“France adopted the correct position on this issue, since it demanded Hammouri’s release and requested that he be able to live in East Jerusalem with his wife and their children,” Monira Mouhoun, coordinator of the BDS campaign in France, told +972. However, she added that “France has no concrete ability to act if it does not apply real sanctions.” Hammouri’s case thus risks setting a dangerous precedent by demonstrating that Israel will enjoy impunity in its policies against Palestinians, including those with French citizenship.

Putting Palestine at the top of France’s foreign policy agenda

In contrast with Macron, segments of the French left have shown consistent support for Hammouri’s freedom, as well as his advocacy work, thereby presenting themselves as political alternatives to a government that largely steers clear of critiquing Israeli human rights abuses. The French Communist Party (PCF) has supported Hammouri for years, and his wife, Elsa Lefort, is the daughter of former PCF deputy Jean-Claude Lefort. This support has now extended beyond the PCF and embedded itself within other leftist parties through the NUPES coalition, which was formed in 2022. The far-left party La France Insoumise (LFI), a member of the NUPES, has been particularly vocal about demanding Hammouri’s release from detention, posting his pictures on social media, issuing multiple statements, and welcoming him at the airport. 

Such efforts have become part of a broader initiative within the French left to put the issues of Israeli occupation, apartheid, and repression of Palestinian human rights activists at the top of France’s foreign policy agenda. This includes a resolution proposed by 37 French deputies in July 2022 to condemn the “apartheid regime instituted against the Palestinian people by Israel.” The resolution, as well as the broader defense of Palestinian rights, has been critiqued by various deputies in other parties as well as the CRIF, who claim these efforts attempt to “delegitimize” Israel in a way that endangers the safety of French Jews. 

Multiple deputies, mayors, and senators from the left have also expressed support for Hammouri’s liberation, a move which Mouhoun described to +972 as “quite exceptional.” She noted that politicians who publicly support Palestine “face harassment campaigns on social media and defamatory accusations of antisemitism,” making it difficult to speak out for Palestinian rights in France.

Charges of antisemitism extend to those speaking out on behalf of Hammouri as well. Since his arrival in France, a debate has unfolded between leftist politicians and certain human rights and Jewish organizations in France around the use of the term “deportation” to qualify Hammouri’s expulsion from East Jerusalem. Though this word has been employed as a legal term by the United Nations, the U.S. State Department, and countless English-language and international news outlets, it is being framed by critics as deeply inappropriate and even antisemitic in the French context, because it is primarily used in the country in reference to the deportation of Jews to concentration camps under Nazi rule. 

While the debate is now being picked up by some right-wing French newspapers, it has largely unfolded on social media, albeit by prominent figures and institutions. The CRIF, as well as the International League Against Racism and Antisemitism (LICRA), among others, have specifically condemned the left’s use of the word in relation to Hammouri after he landed in Paris. Yonatan Arfi, the CRIF’s president, tweeted “The term ‘deportation’ is not neutral, it has a History. Using it to accuse Israel is to instill the idea that Jews have become the Nazis. And the victims, the executioners. An intellectual perversion common within LFI [La France Insoumise]. Spare us your indecencies!”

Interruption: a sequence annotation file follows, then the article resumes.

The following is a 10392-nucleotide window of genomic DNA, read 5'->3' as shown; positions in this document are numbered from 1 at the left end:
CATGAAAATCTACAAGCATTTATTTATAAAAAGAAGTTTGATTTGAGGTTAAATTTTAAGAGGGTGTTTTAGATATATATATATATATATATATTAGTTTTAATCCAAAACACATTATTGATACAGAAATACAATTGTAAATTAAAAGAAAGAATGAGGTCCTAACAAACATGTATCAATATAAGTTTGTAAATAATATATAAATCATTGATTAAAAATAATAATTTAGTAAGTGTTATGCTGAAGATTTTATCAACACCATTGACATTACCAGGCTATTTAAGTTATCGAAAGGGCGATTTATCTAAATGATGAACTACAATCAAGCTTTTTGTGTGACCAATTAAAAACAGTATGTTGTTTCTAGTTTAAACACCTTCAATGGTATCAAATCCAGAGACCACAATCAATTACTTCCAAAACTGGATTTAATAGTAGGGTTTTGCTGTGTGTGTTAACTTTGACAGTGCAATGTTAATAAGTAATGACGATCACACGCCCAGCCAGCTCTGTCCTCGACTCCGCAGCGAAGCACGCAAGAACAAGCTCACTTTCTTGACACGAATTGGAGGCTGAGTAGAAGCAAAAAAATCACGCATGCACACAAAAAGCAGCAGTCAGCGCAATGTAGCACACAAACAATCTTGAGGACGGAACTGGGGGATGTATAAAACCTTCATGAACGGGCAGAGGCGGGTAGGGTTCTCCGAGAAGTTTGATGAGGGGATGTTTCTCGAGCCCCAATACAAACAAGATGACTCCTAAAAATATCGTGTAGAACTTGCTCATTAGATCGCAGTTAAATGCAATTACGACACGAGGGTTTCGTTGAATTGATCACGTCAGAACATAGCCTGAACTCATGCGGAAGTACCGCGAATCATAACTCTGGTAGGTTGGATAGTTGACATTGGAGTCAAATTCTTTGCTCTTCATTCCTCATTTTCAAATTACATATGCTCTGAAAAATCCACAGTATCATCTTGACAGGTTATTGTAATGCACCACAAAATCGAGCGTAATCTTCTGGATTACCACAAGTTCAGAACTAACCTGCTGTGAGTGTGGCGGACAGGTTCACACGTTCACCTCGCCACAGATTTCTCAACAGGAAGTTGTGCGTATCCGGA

Former Israeli Prime Minister Benjamin Netanyahu meets with French President Emmanuel Macron at the Elysée Palace, Paris, France, July 16, 2017. (Haim Zach / GPO)
Former Israeli Prime Minister Benjamin Netanyahu meets with French President Emmanuel Macron at the Elysée Palace, Paris, France, July 16, 2017. (Haim Zach/GPO)

This comment was a direct response to a tweet by LFI party deputy Ersilia Soudais, who has become the center of harsh criticism on social media. Her tweet read: “We came to welcome Salah Hammouri at the airport after his deportation orchestrated by Israel. Many emotions, but it was heartwarming to have so many comrades present. For #JusticeForSalah, for #FreePalestine and for France’s honor, #WeWon’tGiveUp.”

While Soudais is not alone in using the term “deportation,” she has been particularly targeted due to her affiliation with the LFI party, which is increasingly portrayed by critics as having antisemitic tendencies. Speaking to +972 about the controversy, Soudais said that using the word in reference to Hammouri’s case “does not deny the horror of the concentration camps, contrary to what those who attack me would have us believe.” She continued: “There is a desire to portray LFI as the go-to antisemites. I was far from being the only one using this term on social media, but I was the target of attacks because I am an LFI deputy.”

As in many countries, critiquing Israeli policies in the French political context is increasingly being portrayed as antisemitic for either calling out “the world’s only Jewish state,” or having the potential to fuel antisemitism and jeopardize the safety of France’s Jewish population, which has been the target of multiple attacks and murders in recent decades. As a result, few French politicians are willing to speak out publicly about Israel’s human rights abuses. 

Yet Soudais argues that framing any and all criticism of Israel as antisemitic is “dangerous,” leading to misunderstandings and confusion that conflate a diverse Jewish population worldwide with the actions of a single state. “It is important to remember that Israel does not represent all Jews, that not all Jews agree with Israel, and that not all Israelis themselves are necessarily in agreement with the politics of their country,” she said.

Despite this pushback, it is clear that the conversation in France around Hammouri’s case has already pivoted toward accusations and arguments over antisemitism, rather than Israel’s actions toward Palestinians. As activists fear, this risks obscuring the human rights abuses at the root of Hammouri’s case and centering concerns over Israel’s public image and the safety of French Jews, instead of condemning the breaches of international law that have exiled Hammouri from his homeland.

Correction, Dec. 30, 2022: A previous version referred to Taoufiq Tahani as the president of the France Palestine Solidarity Association. Tahani is the association’s honorary president.